Xin lỗi các dân tộc thiểu số

Chào các bạn,

Câu hỏi Nghiên Cứu Xã Hội tuần này là:

“Chính phủ Việt Nam nên chính thức xin lỗi các dân tộc thiểu số về những bất công trong quá khứ, như Úc, Canada và Mỹ đã làm với người da đỏ?”

Và chỉ có hai câu trả lời “Nên” và “Không nên.”

Các bạn có thể đọc ở đây về các thông tin về việc các chính phủ Úc, Canada và Mỹ xin lỗi thổ dân da đỏ.

Chúc các bạn một ngày vui.



Một suy nghĩ 2 thoughts on “Xin lỗi các dân tộc thiểu số”

  1. Chào các bạn,

    Thêm thông tin. Ngày 27 tháng 11 năm 2009 vừa rồi, nhà thờ tin lành Collegiate Church, một nhà thờ lớn ở New York, đã có buổi lễ chính thức xin lỗi thổ dân da đỏ. Vị mục sư đại diện nói: ‘Chúng tôi đã dùng tài nguyên của các anh, tước bỏ nhân phẩm của đồng bào các anh, và coi thường văn hóa của các anh.”

    Christian Church, Native American Tribe Reconcile
    NYC Protestant church apologizes to Native Americans for how they were treated 400 years ago

    By VERENA DOBNIK Associated Press Writer
    NEW YORK November 27, 2009 (AP)
    The Associated Press

    The Rev. Robert Chase delivers a statement by the Collegiate Church during a healing ceremony entitled the Healing of Turtle Island,Friday, Nov. 27, 2009 in New York. Collegiate Church, one of the oldest surviving institutions of the early Dutch settlement of New York is publicly acknowledging publicly its role in helping to relegate Native Americans to the margins of society. Chase told the Lenape: “We consumed your resources, dehumanized your people and disregarded your culture.”

    Members of one of America’s oldest Protestant churches officially apologized Friday — for the first time — for massacring and displacing Native Americans 400 years ago.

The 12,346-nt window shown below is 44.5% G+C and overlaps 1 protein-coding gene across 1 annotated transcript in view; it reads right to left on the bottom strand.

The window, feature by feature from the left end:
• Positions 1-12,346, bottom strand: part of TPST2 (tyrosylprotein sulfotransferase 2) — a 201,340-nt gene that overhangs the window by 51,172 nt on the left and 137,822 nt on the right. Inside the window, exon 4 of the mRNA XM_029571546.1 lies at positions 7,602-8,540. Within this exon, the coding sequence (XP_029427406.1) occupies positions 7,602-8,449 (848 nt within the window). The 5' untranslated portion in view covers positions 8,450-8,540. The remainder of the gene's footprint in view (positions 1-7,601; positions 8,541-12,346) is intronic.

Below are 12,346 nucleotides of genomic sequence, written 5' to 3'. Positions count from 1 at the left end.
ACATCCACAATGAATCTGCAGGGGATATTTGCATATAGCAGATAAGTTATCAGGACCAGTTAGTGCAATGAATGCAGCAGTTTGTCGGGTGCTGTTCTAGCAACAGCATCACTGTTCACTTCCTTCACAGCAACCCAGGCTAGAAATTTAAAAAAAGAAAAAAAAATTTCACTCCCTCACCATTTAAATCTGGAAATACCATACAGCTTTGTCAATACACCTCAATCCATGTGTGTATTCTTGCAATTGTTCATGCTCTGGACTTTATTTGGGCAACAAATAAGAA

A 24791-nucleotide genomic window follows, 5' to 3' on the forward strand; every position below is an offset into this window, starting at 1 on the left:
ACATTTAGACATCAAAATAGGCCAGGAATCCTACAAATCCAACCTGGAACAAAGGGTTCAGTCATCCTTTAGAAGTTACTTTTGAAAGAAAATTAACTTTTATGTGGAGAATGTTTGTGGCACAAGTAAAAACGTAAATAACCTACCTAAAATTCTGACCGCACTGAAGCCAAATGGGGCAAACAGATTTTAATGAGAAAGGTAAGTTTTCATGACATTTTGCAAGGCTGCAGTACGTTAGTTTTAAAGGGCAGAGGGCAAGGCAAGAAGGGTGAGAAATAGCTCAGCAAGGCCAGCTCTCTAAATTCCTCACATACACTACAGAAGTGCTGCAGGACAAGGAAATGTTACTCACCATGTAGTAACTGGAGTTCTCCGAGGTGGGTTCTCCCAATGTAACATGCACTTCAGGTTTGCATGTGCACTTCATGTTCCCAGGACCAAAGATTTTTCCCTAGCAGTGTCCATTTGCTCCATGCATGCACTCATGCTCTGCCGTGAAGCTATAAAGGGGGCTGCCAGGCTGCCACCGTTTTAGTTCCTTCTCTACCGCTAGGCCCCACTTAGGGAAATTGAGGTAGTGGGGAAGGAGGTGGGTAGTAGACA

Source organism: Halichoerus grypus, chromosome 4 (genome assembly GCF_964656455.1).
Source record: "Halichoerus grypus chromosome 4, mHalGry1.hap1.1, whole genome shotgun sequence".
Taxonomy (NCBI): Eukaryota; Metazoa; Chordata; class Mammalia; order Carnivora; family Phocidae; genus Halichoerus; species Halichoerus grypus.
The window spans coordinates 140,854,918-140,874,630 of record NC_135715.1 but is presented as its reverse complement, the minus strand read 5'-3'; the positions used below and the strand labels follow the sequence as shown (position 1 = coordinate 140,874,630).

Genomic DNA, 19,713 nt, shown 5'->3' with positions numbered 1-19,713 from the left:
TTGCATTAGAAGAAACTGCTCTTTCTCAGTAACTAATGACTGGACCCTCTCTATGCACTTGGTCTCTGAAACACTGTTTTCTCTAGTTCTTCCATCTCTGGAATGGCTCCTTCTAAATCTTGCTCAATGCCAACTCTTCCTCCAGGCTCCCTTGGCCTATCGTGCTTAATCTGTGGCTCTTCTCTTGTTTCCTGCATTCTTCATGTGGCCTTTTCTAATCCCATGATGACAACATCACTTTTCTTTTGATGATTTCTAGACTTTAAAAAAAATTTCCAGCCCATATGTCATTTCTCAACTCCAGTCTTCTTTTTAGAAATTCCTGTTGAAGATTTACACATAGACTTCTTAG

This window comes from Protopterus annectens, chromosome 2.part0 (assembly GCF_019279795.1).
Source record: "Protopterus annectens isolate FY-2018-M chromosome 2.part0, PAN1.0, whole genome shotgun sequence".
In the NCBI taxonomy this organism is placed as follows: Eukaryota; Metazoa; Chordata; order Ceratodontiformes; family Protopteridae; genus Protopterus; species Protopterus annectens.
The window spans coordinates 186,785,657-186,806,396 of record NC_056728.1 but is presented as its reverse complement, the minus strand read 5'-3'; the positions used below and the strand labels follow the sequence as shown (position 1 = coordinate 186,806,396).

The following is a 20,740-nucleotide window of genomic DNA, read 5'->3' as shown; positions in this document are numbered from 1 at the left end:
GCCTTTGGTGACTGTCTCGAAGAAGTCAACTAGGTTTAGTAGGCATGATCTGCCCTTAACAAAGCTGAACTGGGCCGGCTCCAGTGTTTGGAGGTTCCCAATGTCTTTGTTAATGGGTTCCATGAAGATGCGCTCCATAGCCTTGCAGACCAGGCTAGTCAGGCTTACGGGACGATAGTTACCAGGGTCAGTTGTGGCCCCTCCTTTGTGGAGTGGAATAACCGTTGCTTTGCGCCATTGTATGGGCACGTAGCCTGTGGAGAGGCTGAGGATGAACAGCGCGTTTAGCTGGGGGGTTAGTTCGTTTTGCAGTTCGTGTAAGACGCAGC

“We consumed your resources, dehumanized your people and disregarded your culture, along with your dreams, hopes and great love for this land,” the Rev. Robert Chase told descendants from both sides. “With pain, we the Collegiate Church, remember our part in these events.”

    The minister spoke on Native American Heritage Day at a reconciliation ceremony of the Lenape tribe with the Collegiate Church, started in 1628 in then-New Amsterdam as the Reformed Dutch Church.

    The rite was held in front of the Museum of the American Indian in lower Manhattan, where Dutch colonizers had built their fort near an Indian trail now called Broadway, just steps away from Wall Street.

    The Collegiate Church was considered the “conscience” of the new colony, whose merchants quickly developed commerce with the world in fur and grains — till then the turf of the natives.

    Surrounded by Lenape Indians, the Dutch colonists “were hacking men, women and children to death,” said Ronald Holloway, the chairman of the Sand Hill band of Lenapes, who lived here before Henry Hudson landed 400 years ago.

    The Indians dispersed across the country, eventually ending up on government-formed reservations. On Friday, some came from as far away as Oklahoma.

    During the ceremony, Chase embraced Holloway and, as symbolic gestures of healing, the two sides exchanged wampum — strings of beads used by North American Indians as money or ornament. A boy representing the Lenapes and a girl from the Collegiate Church put necklaces on each other.

    While Friday’s ceremony exuded warmth and openness, accompanied by an Indian drumming circle and the haunting sound of a wooden flute, the feelings leading up to the reconciliation were mixed.

    “After 400 years, when someone says ‘I’m sorry,’ you say, ‘Really?’ ” Holloway said before the ritual. “There was some kind of uneasiness. But then you’ve got to accept someone’s sincere apology; they said, ‘We did it.’ We ran you off, we killed you.’ ”

    In New York City, the Collegiate churches are composed of four congregations including the landmark Marble Collegiate Church on Fifth Avenue led by the late Rev. Norman Vincent Peale.

    The church plans to sponsor educational activities and exhibits to teach children history — including the Indian reverence for preserving the purity of the land taken over by the Dutch colonists.

    Số lượt thích

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